Perhaps wiping the drawing board clean and starting over would give WoW the breath of fresh air it needs to move into the future, but rebuilding a world as huge as Azeroth with modern visuals would undoubtedly be a very, very expensive project.
What do you think?
Microsoft and Xbox have more games in development than ever, with dozens upon dozens of upcoming Xbox games in development from a huge list of Xbox's internal, Bethesda, and third-party studios. The possibilities for the future and beyond are crazy to think about. What do you want to see from Xbox and Microsoft? What genres are missing from their lineup? What characters and IP would you like to see revived? Hit the comments, let us know.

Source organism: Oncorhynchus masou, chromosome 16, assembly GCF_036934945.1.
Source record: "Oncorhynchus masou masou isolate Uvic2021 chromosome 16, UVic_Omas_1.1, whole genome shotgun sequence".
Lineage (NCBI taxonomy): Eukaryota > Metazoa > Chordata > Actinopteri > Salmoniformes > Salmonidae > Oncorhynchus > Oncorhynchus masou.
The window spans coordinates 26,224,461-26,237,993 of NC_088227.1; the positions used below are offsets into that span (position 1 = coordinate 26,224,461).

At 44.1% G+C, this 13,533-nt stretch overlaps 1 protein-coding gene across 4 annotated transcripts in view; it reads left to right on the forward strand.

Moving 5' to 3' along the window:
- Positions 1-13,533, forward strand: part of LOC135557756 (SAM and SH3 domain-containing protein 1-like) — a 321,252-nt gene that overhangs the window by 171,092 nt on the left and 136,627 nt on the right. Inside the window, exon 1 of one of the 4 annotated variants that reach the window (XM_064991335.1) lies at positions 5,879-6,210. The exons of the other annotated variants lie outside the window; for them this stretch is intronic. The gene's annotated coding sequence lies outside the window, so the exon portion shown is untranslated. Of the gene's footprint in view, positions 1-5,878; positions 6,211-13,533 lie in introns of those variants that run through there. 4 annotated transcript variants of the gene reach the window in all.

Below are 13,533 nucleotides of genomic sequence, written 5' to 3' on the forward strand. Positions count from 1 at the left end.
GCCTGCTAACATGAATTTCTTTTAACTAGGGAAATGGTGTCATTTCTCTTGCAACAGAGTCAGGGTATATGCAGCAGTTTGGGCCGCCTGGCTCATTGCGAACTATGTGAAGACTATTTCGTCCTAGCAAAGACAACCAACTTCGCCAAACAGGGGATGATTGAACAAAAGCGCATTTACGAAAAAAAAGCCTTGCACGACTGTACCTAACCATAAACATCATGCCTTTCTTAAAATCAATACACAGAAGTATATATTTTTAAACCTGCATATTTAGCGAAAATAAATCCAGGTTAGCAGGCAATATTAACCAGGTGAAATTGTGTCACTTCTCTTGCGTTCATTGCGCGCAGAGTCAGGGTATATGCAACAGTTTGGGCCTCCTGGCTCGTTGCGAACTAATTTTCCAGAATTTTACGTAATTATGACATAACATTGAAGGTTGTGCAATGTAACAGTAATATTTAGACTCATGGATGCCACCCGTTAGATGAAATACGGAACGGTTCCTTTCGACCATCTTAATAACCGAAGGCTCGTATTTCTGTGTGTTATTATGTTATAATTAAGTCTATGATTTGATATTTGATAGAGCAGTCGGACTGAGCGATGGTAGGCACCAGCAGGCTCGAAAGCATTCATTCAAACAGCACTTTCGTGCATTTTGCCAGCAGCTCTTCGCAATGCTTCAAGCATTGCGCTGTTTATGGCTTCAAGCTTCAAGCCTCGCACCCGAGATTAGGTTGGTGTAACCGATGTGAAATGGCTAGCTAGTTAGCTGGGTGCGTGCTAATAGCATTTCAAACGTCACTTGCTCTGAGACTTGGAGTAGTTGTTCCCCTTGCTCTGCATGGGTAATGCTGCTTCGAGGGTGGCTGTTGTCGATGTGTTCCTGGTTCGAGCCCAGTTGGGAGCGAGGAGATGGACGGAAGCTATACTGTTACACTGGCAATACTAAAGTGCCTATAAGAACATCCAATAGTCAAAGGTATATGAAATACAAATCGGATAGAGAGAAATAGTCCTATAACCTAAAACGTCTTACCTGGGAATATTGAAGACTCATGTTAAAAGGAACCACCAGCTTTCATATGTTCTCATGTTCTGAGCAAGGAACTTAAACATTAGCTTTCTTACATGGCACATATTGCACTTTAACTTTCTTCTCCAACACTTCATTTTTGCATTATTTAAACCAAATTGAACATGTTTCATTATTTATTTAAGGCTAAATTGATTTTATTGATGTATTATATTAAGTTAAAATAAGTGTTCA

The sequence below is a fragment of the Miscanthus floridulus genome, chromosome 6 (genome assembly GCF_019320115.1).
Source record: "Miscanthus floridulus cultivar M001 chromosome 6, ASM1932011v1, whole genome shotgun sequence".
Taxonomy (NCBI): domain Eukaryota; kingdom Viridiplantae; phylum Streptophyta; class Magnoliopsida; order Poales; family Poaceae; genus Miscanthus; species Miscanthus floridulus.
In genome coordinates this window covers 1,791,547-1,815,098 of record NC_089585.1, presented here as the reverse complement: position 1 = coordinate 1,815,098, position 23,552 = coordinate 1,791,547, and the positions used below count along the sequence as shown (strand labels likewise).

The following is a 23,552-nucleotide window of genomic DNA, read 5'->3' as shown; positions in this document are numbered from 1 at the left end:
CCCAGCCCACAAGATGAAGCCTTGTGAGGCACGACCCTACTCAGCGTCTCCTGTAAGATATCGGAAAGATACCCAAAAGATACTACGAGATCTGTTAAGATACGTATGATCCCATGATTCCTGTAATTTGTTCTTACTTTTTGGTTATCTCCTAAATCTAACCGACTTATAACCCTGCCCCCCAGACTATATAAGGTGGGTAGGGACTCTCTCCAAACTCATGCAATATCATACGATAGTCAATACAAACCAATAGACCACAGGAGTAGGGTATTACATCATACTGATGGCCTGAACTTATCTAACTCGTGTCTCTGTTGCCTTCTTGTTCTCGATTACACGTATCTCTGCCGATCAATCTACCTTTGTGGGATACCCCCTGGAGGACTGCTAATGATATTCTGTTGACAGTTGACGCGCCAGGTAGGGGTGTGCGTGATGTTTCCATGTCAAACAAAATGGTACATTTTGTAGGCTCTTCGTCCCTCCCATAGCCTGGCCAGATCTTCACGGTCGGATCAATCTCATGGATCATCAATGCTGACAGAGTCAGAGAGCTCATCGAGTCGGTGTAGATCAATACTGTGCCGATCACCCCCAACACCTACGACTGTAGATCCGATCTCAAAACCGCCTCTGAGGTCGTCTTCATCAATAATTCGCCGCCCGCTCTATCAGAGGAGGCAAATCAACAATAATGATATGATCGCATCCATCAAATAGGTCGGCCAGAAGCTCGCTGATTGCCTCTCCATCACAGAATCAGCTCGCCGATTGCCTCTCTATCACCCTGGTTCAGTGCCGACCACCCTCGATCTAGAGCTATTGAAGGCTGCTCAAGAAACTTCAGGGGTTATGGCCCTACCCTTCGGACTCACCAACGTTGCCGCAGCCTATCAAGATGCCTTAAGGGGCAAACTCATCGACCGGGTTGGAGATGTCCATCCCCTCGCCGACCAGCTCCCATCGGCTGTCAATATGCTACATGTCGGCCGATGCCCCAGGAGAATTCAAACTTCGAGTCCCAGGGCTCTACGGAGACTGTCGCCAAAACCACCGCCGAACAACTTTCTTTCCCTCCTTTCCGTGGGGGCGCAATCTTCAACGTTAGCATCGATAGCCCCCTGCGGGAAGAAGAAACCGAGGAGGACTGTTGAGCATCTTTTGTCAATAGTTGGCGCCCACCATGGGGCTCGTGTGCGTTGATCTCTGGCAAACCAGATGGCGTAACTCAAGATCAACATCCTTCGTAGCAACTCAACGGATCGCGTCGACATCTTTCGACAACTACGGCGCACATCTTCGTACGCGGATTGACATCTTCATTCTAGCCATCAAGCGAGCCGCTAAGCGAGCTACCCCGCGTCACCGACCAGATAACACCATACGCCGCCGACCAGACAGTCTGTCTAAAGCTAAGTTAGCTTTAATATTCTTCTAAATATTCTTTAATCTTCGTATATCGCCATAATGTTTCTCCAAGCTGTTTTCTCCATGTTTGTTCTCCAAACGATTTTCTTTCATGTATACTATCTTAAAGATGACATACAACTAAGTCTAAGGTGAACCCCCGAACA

Jez Corden is a Senior Editor for Windows Central, focusing primarily on all things Xbox and gaming. Jez is known for breaking exclusive news and analysis as relates to the Microsoft ecosystem while being powered by caffeine. Follow on Twitter @JezCorden and listen to his Xbox Two podcast, all about, you guessed it, Xbox!
How about a WarCraft 3 that is based on WarCraft 2, but better in almost every way. Keep it low res graphics however.